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- Harvey Updyke takes deal; pleads guilty
Harvey Updyke takes deal; pleads guiltyPosted: Updated:
Harvey Updyke, the man who is accused of poisoning the iconic oak trees on the campus of Auburn University, took a deal Friday afternoon and agreed to plead guilty.
Lee County District Attorney Robbie Treese announced the deal, saying Updyke withdrew his plea of not guilty and entered a plea of guilty to Criminal Damage to an Agriculture Facility, a class C felony.
Updyke was sentenced to three years and remains incarcerated until he finishes serving at least six months.
After being released, Updyke will be under supervised probation for a five year period.
As part of the plea deal, Updyke's probation will require him to abide by a 7 p.m. curfew, and he is forbidden to attend any collegiate athletic event. He is also banned from entering any property owned by Auburn University.
Updyke is also ordered not to speak with any member of the media.
Restitution costs have not yet been determined, DA Treese said. But he added that whatever the cost is to Updyke, it will be doubled under the Alabama Farm Animal, Crop and Research Facilities Protection Act.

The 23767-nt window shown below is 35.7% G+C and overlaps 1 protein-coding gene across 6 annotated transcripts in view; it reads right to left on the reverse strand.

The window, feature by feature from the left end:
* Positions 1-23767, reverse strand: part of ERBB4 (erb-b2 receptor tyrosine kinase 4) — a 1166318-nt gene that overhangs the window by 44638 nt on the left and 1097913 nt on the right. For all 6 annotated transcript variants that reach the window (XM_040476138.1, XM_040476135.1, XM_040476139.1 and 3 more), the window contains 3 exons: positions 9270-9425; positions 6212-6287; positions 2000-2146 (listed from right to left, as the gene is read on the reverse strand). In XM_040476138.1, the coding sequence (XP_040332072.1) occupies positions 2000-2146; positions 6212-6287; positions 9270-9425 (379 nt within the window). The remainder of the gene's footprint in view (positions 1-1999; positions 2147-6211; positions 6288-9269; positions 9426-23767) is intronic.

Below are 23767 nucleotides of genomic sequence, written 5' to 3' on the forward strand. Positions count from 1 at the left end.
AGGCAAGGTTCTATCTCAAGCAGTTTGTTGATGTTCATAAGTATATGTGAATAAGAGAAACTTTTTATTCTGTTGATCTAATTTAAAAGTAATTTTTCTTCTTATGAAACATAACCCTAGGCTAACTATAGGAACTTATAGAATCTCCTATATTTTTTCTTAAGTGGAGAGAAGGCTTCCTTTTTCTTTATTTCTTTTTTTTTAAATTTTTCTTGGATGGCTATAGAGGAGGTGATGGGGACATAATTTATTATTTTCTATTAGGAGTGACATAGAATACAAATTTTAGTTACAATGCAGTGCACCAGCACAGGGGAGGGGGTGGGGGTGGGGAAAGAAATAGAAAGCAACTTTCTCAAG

"We have a significant number of violent felonies awaiting trial in Lee County," DA Treese said, "and I could not in good conscience justify financing a three week trial merely to arrive at no better a resolution."
Reese said the trial, which was to be held in Elmore County, would have forced the state to pay for transportation and lodging for as many as 50 witnesses, not including the fees that would have been required by experts.
Harvey Updyke, a die-hard fan of the University of Alabama's Crimson Tide, caught the attention of the nation after he called into a popular sports talk show months after the 2010 Iron Bowl win by the Auburn Tigers.
Updyke, who went by the alias "Al from Dadeville" claimed to have poisoned the oaks with a herbicide known as Spike 80DF as a way of getting back at the Tigers for disrespecting his team.
Officials with the University's Agriculture Department immediately began testing the soil around the trees and confirmed the presence of the chemical. Unsuccessful efforts were made to save the trees, which are considered a symbol of the University. The last time the trees will be rolled will be during the Auburn Tigers' A-Day game on April 20. They'll then be removed pending a permanent replacement.
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